ProKera (BioTissue) is a cryopreserved form of AM in which the membrane is secured around a polycarbonate ring or an elastomeric band. It requires no assembly and is inserted into the eye in a manner similar to contact lens placement. This form of AM has been cleared by the FDA as a class II medical device, and product claims approved by the FDA include protective, wound healing, and anti-inflammatory effects.


Dehydrated AM. Dehydrated AM is preserved using vacuum with low temperature heat to retain devitalized cellular components. FDA-approved claims for this type of AM are limited to wound coverage. Unlike cryopreserved tissue, dehydrated AM is kept at room temperature, but it must be rehydrated for clinical use.


AmbioDisk™ (IOP Ophthalmics) is a processed, dehydrated, sterilized human amniotic membrane tissue graft intended for overlay use on the ocular surface to treat nonhealing epithelial defects, neurotrophic ulcerations, corneal erosions, acute chemical/thermal burns, or postinfectious keratitis. AmbioDisk is commercially available for in-office use; it is applied directly to the ocular surface and covered with an overlying bandage contact lens.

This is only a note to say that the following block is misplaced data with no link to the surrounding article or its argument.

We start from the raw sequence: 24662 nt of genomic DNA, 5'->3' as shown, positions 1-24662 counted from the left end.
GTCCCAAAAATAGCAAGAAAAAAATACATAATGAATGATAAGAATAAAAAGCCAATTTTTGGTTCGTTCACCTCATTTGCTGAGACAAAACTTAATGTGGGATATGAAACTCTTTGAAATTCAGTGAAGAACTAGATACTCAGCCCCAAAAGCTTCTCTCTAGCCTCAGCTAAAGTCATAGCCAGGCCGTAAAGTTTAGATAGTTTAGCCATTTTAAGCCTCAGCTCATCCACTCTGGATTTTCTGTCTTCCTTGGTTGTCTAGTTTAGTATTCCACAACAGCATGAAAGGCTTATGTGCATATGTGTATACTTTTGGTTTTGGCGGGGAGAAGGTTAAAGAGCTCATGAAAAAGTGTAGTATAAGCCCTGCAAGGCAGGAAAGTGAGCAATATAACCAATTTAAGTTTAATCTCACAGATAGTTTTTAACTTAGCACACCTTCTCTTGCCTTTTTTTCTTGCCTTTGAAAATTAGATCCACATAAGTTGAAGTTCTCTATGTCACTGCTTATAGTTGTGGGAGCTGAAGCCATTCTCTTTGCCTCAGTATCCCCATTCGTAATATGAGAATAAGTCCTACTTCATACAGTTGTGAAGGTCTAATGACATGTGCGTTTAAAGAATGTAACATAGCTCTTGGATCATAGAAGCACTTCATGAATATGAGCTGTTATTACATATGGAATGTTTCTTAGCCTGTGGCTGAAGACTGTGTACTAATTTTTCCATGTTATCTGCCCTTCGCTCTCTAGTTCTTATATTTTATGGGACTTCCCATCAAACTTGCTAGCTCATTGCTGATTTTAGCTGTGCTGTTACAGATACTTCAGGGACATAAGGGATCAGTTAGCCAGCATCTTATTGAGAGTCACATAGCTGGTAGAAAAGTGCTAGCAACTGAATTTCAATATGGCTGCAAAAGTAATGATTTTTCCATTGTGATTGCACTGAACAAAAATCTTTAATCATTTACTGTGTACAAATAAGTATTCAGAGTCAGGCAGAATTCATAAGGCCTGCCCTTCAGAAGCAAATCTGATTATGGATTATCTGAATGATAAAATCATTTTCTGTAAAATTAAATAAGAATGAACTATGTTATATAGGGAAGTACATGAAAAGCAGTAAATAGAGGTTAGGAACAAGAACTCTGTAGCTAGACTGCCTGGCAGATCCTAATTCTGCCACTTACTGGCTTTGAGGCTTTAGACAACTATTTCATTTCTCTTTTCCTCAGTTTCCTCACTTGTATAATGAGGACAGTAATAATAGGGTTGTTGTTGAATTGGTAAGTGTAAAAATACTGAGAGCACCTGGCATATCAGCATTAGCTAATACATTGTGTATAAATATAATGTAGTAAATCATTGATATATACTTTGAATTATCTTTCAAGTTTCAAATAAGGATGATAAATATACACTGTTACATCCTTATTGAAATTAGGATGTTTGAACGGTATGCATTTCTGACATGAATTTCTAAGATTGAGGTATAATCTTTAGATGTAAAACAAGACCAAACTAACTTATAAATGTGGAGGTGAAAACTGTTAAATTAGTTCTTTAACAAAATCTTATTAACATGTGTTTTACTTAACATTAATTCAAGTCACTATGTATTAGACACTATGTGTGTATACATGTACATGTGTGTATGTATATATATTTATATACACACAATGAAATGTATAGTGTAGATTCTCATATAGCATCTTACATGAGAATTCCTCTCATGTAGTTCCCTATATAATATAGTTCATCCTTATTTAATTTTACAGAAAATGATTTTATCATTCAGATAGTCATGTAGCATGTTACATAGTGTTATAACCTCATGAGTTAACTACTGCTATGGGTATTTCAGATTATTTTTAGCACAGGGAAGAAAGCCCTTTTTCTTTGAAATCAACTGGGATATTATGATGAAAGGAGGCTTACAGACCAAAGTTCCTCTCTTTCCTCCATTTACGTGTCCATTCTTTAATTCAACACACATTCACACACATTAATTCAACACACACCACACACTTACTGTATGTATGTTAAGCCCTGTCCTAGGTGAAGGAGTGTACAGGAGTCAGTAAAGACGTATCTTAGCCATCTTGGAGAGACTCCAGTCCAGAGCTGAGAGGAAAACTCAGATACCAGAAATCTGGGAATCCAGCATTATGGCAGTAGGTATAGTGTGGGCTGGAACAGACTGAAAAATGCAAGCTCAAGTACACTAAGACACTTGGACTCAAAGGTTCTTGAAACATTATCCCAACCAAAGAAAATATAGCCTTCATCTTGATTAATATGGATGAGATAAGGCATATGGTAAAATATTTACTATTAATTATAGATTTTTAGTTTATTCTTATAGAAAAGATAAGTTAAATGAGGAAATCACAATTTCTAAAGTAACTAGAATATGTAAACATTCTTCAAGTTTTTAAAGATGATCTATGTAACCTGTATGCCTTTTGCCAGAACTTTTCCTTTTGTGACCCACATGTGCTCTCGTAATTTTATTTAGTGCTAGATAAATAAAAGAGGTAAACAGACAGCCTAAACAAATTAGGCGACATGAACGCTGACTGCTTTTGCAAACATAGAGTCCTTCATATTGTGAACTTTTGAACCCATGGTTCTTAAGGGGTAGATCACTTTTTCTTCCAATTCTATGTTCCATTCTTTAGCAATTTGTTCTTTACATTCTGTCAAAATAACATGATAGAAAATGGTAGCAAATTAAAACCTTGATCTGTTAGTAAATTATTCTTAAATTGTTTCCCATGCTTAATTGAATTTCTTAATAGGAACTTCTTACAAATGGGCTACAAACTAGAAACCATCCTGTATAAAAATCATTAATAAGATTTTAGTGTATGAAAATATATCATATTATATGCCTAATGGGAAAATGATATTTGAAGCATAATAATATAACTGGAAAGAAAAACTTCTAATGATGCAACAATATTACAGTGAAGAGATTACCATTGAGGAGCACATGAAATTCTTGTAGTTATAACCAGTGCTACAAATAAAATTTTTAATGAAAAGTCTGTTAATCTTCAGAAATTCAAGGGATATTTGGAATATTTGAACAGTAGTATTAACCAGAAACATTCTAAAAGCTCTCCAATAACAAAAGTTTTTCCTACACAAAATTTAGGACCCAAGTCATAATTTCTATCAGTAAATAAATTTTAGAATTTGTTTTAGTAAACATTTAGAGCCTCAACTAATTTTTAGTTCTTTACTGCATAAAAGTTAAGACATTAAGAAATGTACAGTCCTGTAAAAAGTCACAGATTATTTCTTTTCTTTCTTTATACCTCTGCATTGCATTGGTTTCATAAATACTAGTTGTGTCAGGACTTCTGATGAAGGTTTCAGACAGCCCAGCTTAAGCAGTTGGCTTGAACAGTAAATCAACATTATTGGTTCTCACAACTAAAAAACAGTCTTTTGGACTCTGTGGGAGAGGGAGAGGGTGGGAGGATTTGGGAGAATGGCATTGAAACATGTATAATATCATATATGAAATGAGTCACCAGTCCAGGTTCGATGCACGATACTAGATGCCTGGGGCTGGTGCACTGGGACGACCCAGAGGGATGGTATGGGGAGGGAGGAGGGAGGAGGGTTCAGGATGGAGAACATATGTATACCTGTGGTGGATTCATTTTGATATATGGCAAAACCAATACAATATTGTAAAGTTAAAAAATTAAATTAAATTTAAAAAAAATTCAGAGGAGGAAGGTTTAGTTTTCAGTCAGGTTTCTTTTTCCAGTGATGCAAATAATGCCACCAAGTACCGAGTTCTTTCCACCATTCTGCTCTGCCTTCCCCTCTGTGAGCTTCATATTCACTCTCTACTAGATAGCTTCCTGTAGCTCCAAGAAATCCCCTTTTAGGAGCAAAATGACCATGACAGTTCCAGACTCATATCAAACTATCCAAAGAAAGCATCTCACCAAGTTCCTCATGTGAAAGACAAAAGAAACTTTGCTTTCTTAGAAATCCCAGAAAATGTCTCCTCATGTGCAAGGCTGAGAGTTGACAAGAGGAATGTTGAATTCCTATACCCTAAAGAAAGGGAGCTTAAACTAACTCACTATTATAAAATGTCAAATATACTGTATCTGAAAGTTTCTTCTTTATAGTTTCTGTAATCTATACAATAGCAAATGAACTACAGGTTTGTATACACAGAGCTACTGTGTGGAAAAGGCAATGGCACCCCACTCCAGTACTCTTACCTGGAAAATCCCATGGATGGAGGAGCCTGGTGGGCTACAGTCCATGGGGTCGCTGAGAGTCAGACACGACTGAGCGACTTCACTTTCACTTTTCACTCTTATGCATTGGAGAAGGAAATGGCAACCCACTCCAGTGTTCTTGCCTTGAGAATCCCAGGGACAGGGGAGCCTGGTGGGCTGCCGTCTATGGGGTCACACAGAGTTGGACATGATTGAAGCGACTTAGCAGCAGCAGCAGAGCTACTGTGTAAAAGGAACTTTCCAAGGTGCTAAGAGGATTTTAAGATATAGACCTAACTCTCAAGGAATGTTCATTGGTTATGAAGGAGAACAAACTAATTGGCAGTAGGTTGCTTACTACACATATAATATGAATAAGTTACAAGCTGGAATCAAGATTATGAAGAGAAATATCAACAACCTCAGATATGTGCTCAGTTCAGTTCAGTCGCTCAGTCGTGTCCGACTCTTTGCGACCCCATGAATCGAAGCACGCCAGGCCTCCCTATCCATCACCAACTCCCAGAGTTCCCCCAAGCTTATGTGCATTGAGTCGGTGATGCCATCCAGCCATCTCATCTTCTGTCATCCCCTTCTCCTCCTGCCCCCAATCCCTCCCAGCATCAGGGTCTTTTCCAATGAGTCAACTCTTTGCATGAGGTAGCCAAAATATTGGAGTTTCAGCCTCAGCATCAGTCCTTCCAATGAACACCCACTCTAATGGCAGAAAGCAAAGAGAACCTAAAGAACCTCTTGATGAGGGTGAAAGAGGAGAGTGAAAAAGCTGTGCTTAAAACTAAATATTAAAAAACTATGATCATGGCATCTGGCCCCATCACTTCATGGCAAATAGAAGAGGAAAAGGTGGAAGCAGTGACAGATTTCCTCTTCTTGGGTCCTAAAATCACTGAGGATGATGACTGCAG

AmnioClip (FORTECH GmbH) is a ring designed to hold the amniotic membrane in the eye without sutures or glue fixation. A mounting device is used to secure the amniotic membrane within the AmnioClip. The AmnioClip currently has CE approval in Europe but is not approved for use in the United States. 


Prior Approval:

Not applicable.



For information on amniotic membranes for use as skin substitutes see medical policy 02.01.17 Bio-Engineered Skin and Soft Tissue Substitutes



Injections of micronized or particulated human amniotic membrane is considered investigational for all indications.


Injections of human amniotic fluid is considered investigational for all indications.


Additional trials, which will have a larger sample sizes and longer follow-up, are needed to permit conclusions on the effect of this treatment. The evidence is insufficient to determine the effects of the technology on health outcomes.


Ophthalmic Use